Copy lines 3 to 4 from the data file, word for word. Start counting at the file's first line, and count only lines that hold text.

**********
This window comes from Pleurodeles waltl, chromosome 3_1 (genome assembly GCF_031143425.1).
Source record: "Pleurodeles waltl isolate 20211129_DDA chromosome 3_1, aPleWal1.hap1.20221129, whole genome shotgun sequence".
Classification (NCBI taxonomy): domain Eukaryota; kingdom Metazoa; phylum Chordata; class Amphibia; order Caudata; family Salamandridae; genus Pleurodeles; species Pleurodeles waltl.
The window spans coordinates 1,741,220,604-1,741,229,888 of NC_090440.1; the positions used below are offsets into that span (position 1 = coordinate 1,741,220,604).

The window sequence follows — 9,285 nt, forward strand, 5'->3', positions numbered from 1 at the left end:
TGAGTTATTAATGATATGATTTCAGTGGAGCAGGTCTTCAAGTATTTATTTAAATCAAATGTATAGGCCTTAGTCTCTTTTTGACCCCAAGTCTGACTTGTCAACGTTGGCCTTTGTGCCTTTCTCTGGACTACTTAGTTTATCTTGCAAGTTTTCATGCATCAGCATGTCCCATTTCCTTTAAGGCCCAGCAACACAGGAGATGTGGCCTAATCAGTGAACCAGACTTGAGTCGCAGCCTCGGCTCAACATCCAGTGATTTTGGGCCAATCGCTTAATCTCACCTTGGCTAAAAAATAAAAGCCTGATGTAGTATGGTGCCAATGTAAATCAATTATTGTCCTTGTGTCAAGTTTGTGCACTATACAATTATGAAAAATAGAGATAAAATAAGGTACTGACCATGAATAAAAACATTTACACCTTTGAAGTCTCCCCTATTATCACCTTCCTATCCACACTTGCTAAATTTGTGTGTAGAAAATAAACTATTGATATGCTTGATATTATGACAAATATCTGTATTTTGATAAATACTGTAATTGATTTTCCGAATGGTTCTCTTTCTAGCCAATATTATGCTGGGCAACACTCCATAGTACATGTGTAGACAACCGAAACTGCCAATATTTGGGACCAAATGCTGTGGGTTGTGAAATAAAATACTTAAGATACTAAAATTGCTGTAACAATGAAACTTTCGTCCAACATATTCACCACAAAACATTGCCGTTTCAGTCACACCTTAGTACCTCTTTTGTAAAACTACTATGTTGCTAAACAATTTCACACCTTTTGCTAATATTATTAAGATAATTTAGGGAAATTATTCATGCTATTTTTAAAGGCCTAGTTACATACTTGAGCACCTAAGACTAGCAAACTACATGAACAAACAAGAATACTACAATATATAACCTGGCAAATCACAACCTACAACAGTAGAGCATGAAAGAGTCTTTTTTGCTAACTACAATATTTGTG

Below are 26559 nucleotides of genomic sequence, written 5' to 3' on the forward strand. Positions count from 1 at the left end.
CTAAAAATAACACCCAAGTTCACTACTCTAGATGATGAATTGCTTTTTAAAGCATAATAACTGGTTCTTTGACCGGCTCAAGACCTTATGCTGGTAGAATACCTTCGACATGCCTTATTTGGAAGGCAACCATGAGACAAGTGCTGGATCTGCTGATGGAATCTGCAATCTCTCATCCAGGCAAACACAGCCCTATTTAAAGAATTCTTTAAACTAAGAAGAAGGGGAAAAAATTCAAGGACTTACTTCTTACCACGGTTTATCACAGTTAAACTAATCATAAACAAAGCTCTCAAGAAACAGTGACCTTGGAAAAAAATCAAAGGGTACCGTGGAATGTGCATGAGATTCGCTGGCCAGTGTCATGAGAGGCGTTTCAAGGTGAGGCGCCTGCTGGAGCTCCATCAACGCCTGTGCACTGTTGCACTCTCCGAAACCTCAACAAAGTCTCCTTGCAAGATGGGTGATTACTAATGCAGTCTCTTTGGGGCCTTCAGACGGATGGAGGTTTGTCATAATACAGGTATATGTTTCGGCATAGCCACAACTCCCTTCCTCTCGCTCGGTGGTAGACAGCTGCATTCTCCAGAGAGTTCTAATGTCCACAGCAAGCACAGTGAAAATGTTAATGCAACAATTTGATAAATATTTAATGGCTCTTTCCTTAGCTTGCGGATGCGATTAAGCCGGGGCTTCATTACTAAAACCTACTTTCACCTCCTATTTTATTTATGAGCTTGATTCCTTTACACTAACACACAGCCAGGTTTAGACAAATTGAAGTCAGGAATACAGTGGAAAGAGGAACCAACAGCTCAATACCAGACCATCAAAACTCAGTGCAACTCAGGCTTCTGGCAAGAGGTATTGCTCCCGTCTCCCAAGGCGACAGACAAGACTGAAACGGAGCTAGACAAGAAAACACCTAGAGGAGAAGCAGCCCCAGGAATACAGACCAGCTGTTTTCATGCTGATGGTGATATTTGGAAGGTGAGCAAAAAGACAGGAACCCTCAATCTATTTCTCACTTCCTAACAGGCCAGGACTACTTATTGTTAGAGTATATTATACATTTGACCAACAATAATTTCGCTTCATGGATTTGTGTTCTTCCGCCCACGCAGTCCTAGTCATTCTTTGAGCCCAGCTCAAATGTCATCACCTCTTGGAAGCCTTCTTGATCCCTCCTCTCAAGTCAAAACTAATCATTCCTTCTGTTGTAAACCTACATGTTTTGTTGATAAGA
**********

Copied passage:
Classification (NCBI taxonomy): domain Eukaryota; kingdom Metazoa; phylum Chordata; class Amphibia; order Caudata; family Salamandridae; genus Pleurodeles; species Pleurodeles waltl.
The window spans coordinates 1,741,220,604-1,741,229,888 of NC_090440.1; the positions used below are offsets into that span (position 1 = coordinate 1,741,220,604).